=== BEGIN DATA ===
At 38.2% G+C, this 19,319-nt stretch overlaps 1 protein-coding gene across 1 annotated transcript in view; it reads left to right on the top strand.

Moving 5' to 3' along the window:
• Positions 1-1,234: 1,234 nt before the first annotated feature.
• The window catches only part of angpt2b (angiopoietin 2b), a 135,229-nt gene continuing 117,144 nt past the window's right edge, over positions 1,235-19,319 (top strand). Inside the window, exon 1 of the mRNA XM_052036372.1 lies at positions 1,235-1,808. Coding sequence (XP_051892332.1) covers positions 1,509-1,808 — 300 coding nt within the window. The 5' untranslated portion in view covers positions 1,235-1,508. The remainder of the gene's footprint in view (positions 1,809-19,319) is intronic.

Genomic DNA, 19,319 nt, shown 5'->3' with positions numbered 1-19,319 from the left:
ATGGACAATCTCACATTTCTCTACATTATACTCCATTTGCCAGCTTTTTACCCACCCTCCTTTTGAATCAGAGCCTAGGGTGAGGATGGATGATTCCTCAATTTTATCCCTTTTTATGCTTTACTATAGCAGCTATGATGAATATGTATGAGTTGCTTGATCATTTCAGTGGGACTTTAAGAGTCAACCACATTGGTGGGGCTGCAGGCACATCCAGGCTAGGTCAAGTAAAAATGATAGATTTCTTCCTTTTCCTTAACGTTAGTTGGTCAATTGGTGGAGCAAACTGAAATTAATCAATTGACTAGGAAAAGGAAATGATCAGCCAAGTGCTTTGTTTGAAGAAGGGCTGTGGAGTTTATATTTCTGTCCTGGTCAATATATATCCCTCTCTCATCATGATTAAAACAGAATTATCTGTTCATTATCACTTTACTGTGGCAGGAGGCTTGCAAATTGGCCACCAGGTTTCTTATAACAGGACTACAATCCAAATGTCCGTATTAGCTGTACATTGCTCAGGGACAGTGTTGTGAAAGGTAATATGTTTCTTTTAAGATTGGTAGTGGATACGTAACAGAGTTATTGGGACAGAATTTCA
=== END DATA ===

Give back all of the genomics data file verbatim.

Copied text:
At 38.2% G+C, this 19,319-nt stretch overlaps 1 protein-coding gene across 1 annotated transcript in view; it reads left to right on the top strand.

Moving 5' to 3' along the window:
• Positions 1-1,234: 1,234 nt before the first annotated feature.
• The window catches only part of angpt2b (angiopoietin 2b), a 135,229-nt gene continuing 117,144 nt past the window's right edge, over positions 1,235-19,319 (top strand). Inside the window, exon 1 of the mRNA XM_052036372.1 lies at positions 1,235-1,808. Coding sequence (XP_051892332.1) covers positions 1,509-1,808 — 300 coding nt within the window. The 5' untranslated portion in view covers positions 1,235-1,508. The remainder of the gene's footprint in view (positions 1,809-19,319) is intronic.

Genomic DNA, 19,319 nt, shown 5'->3' with positions numbered 1-19,319 from the left:
ATGGACAATCTCACATTTCTCTACATTATACTCCATTTGCCAGCTTTTTACCCACCCTCCTTTTGAATCAGAGCCTAGGGTGAGGATGGATGATTCCTCAATTTTATCCCTTTTTATGCTTTACTATAGCAGCTATGATGAATATGTATGAGTTGCTTGATCATTTCAGTGGGACTTTAAGAGTCAACCACATTGGTGGGGCTGCAGGCACATCCAGGCTAGGTCAAGTAAAAATGATAGATTTCTTCCTTTTCCTTAACGTTAGTTGGTCAATTGGTGGAGCAAACTGAAATTAATCAATTGACTAGGAAAAGGAAATGATCAGCCAAGTGCTTTGTTTGAAGAAGGGCTGTGGAGTTTATATTTCTGTCCTGGTCAATATATATCCCTCTCTCATCATGATTAAAACAGAATTATCTGTTCATTATCACTTTACTGTGGCAGGAGGCTTGCAAATTGGCCACCAGGTTTCTTATAACAGGACTACAATCCAAATGTCCGTATTAGCTGTACATTGCTCAGGGACAGTGTTGTGAAAGGTAATATGTTTCTTTTAAGATTGGTAGTGGATACGTAACAGAGTTATTGGGACAGAATTTCA